I have bought bamboo fittings in the bathroom (towel holders, dishes etc). I see that as a result of hanging damp towels on the towel holders, a black mold is accumulating on the bottom of the holder bar.

enter image description here

What would be the best treatment for the bamboo in order to seal from the elements?

edit: I live near the sea and things do not dry as quick as i would want them to. And no, there are no extractor fans in the bathroom.

  • 2
    How often do you clean the bathroom? Do you wipe the towel bar down from time to time? Do you have an exhaust fan in the bathroom, and do you run it during and after showers?
    – Tester101
    Sep 17, 2012 at 19:08
  • @Tester101, thanks i have edited the post. I think your advice is great about the exhaust fan, i will probably go that route, however i also feel that these bamboo products are too porous at the moment, they need to be "sealed"
    – Hightower
    Sep 18, 2012 at 6:17
  • Since you bought the fittings I have to ask - what did the manufacturer instructions say about finishing? Sep 18, 2012 at 10:48
  • they say nothing about finish... just some marketing mumbo-jumbo... see the website dejay.co.za/category/bamboo-range
    – Hightower
    Sep 18, 2012 at 10:52
  • 1
    Wow that website is about as uninformative as it possibly could be... Sep 18, 2012 at 10:57

2 Answers 2


A standard approach to sealing is polyurethane, either brush on, rub on or spray on. If the old finish is pretty solid, a light sanding may do. If it is not adhering well or where the piece is worn and stained, a more thorough sanding is needed. In all cases, you need to wipe off all dust, preferably with a tack cloth before finishing. Wiping down with mineral spirits also helps clean before finishing.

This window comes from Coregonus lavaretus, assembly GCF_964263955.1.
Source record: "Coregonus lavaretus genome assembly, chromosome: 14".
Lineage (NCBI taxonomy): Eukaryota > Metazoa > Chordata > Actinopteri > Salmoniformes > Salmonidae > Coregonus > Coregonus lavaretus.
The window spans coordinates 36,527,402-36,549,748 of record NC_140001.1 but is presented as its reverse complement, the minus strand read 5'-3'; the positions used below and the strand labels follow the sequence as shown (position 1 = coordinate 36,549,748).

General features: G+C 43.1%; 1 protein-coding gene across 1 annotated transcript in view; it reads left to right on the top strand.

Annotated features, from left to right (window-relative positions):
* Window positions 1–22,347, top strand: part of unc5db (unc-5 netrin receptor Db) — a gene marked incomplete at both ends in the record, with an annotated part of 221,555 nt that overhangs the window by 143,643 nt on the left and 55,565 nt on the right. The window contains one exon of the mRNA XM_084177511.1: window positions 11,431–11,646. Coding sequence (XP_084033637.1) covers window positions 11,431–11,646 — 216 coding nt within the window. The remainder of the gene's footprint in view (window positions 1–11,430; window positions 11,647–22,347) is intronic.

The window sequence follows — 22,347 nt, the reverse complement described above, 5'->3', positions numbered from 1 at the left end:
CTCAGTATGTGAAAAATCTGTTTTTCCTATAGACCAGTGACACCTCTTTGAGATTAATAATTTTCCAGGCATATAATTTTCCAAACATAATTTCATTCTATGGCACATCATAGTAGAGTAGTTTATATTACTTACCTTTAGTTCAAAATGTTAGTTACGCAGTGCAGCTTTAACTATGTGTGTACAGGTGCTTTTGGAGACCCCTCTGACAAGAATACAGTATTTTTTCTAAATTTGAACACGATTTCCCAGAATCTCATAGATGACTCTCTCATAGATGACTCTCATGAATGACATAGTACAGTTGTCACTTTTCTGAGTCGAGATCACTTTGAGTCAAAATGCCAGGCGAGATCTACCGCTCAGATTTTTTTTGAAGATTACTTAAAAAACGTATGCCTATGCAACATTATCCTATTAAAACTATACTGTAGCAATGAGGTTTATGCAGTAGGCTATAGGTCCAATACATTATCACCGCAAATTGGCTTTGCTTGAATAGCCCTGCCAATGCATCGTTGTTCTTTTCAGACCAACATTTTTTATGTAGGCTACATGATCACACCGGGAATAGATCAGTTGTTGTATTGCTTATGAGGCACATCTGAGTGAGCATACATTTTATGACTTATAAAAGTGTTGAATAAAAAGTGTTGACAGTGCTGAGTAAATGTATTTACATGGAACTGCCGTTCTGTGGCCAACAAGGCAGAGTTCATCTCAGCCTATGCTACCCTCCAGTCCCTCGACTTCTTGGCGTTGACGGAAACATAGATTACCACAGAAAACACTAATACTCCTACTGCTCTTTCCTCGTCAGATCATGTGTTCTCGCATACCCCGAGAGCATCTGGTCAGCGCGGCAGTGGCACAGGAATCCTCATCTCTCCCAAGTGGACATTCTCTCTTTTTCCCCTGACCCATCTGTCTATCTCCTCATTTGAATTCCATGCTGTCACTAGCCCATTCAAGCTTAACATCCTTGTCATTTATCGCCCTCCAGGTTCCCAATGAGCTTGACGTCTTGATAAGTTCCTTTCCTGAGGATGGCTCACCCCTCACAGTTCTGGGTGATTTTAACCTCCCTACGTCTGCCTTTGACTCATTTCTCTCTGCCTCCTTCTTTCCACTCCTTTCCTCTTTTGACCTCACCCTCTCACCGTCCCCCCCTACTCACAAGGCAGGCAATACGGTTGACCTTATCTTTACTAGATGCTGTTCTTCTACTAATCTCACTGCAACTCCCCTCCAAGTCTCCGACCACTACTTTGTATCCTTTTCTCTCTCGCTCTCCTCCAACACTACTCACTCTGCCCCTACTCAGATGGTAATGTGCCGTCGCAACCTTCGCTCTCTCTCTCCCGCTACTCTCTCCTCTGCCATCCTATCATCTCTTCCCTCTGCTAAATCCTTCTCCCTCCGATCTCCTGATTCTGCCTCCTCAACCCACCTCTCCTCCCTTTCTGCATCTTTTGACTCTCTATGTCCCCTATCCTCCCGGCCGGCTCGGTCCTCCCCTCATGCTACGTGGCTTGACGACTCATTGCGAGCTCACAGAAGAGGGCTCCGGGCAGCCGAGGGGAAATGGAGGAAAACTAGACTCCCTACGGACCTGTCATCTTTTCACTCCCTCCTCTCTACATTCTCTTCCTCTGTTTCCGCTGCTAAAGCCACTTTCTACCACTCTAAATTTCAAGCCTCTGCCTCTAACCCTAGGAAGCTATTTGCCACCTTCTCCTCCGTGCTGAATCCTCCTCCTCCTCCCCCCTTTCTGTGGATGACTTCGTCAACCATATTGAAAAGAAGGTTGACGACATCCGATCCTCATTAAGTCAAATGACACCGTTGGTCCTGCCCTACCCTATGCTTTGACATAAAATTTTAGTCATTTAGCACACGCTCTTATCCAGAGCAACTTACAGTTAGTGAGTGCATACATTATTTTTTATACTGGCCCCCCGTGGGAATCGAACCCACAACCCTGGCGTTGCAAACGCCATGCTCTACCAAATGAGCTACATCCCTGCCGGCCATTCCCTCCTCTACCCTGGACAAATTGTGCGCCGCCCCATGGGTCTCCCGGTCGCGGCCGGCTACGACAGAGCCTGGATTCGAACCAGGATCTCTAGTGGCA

A dust mask is always a good idea when sanding, especially if there is a chance that mold is present.

A much harder finish is marine or spar finish. While originally varnish, it is now available in a urethane formula as well.

spar urethane

These types are specificly formulated to hold up better in wet environments.

For almost all types of finish, two or more coats are needed for a durable protection.

 Images and links are illustrative only, not an endorsement of goods or sources.

Borax and Tea Tree Oil will kill mold and hinder the growth of mold, if not completely wiped from the area after cleaning.

There are many methods for cleaning mold, but cleaners like Bleach or Ammonia only help clean off what is on the surface, they don't get deep into porous materials like wood or drywall, and they should be cleaned off after; so they can't inhibit future growth.

Borax is cheap and Tea Tree Oil is expensive. But Tea Tree Oil is probably your best bet for porous materials.

Conversely, after cleaning the mold off, removing the porous characteristic by thoroughly coating the wood in a sealant (a few times) will also likely inhibit future growth.

reference: http://blackmold.awardspace.com/kill-remove-mold.html

Your Answer

By clicking “Post Your Answer”, you agree to our terms of service, privacy policy and cookie policy

Not the answer you're looking for? Browse other questions tagged or ask your own question.